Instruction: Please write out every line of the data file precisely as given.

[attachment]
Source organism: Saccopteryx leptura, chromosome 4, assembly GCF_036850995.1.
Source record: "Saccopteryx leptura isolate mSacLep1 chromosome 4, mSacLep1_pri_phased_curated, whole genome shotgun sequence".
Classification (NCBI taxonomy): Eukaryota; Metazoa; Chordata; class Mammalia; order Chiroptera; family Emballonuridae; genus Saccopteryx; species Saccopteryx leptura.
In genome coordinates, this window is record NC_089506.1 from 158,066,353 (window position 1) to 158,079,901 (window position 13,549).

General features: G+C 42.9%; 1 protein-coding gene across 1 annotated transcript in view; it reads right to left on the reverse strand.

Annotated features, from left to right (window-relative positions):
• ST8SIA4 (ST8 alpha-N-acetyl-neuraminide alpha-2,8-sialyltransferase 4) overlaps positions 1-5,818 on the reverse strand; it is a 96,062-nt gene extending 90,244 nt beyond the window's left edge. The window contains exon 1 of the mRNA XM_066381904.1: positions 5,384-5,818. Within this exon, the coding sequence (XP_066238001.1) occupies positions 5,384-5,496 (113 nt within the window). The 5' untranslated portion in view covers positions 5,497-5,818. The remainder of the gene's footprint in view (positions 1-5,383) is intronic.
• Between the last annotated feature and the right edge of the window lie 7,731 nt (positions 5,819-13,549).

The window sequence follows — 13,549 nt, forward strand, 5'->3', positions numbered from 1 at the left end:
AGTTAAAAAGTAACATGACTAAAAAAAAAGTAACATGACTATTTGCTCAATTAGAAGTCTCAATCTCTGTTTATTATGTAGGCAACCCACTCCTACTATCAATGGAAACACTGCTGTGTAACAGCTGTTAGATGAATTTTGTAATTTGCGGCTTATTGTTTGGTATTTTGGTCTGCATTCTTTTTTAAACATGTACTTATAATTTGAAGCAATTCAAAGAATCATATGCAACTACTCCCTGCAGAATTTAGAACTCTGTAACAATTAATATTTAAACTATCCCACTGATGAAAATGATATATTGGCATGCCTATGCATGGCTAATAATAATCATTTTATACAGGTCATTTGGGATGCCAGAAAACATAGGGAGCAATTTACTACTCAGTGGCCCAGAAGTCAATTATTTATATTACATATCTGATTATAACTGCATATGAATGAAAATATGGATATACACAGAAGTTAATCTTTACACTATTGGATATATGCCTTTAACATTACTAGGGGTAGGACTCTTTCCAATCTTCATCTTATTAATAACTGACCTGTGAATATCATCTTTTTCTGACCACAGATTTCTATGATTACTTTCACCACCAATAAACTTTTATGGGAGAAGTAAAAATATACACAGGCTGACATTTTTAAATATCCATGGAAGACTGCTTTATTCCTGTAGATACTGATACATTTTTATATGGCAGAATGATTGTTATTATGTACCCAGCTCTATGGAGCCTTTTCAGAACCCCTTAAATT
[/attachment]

Source organism: Saccopteryx leptura, chromosome 4, assembly GCF_036850995.1.
Source record: "Saccopteryx leptura isolate mSacLep1 chromosome 4, mSacLep1_pri_phased_curated, whole genome shotgun sequence".
Classification (NCBI taxonomy): Eukaryota; Metazoa; Chordata; class Mammalia; order Chiroptera; family Emballonuridae; genus Saccopteryx; species Saccopteryx leptura.
In genome coordinates, this window is record NC_089506.1 from 158,066,353 (window position 1) to 158,079,901 (window position 13,549).

General features: G+C 42.9%; 1 protein-coding gene across 1 annotated transcript in view; it reads right to left on the reverse strand.

Annotated features, from left to right (window-relative positions):
• ST8SIA4 (ST8 alpha-N-acetyl-neuraminide alpha-2,8-sialyltransferase 4) overlaps positions 1-5,818 on the reverse strand; it is a 96,062-nt gene extending 90,244 nt beyond the window's left edge. The window contains exon 1 of the mRNA XM_066381904.1: positions 5,384-5,818. Within this exon, the coding sequence (XP_066238001.1) occupies positions 5,384-5,496 (113 nt within the window). The 5' untranslated portion in view covers positions 5,497-5,818. The remainder of the gene's footprint in view (positions 1-5,383) is intronic.
• Between the last annotated feature and the right edge of the window lie 7,731 nt (positions 5,819-13,549).

The window sequence follows — 13,549 nt, forward strand, 5'->3', positions numbered from 1 at the left end:
AGTTAAAAAGTAACATGACTAAAAAAAAAGTAACATGACTATTTGCTCAATTAGAAGTCTCAATCTCTGTTTATTATGTAGGCAACCCACTCCTACTATCAATGGAAACACTGCTGTGTAACAGCTGTTAGATGAATTTTGTAATTTGCGGCTTATTGTTTGGTATTTTGGTCTGCATTCTTTTTTAAACATGTACTTATAATTTGAAGCAATTCAAAGAATCATATGCAACTACTCCCTGCAGAATTTAGAACTCTGTAACAATTAATATTTAAACTATCCCACTGATGAAAATGATATATTGGCATGCCTATGCATGGCTAATAATAATCATTTTATACAGGTCATTTGGGATGCCAGAAAACATAGGGAGCAATTTACTACTCAGTGGCCCAGAAGTCAATTATTTATATTACATATCTGATTATAACTGCATATGAATGAAAATATGGATATACACAGAAGTTAATCTTTACACTATTGGATATATGCCTTTAACATTACTAGGGGTAGGACTCTTTCCAATCTTCATCTTATTAATAACTGACCTGTGAATATCATCTTTTTCTGACCACAGATTTCTATGATTACTTTCACCACCAATAAACTTTTATGGGAGAAGTAAAAATATACACAGGCTGACATTTTTAAATATCCATGGAAGACTGCTTTATTCCTGTAGATACTGATACATTTTTATATGGCAGAATGATTGTTATTATGTACCCAGCTCTATGGAGCCTTTTCAGAACCCCTTAAATT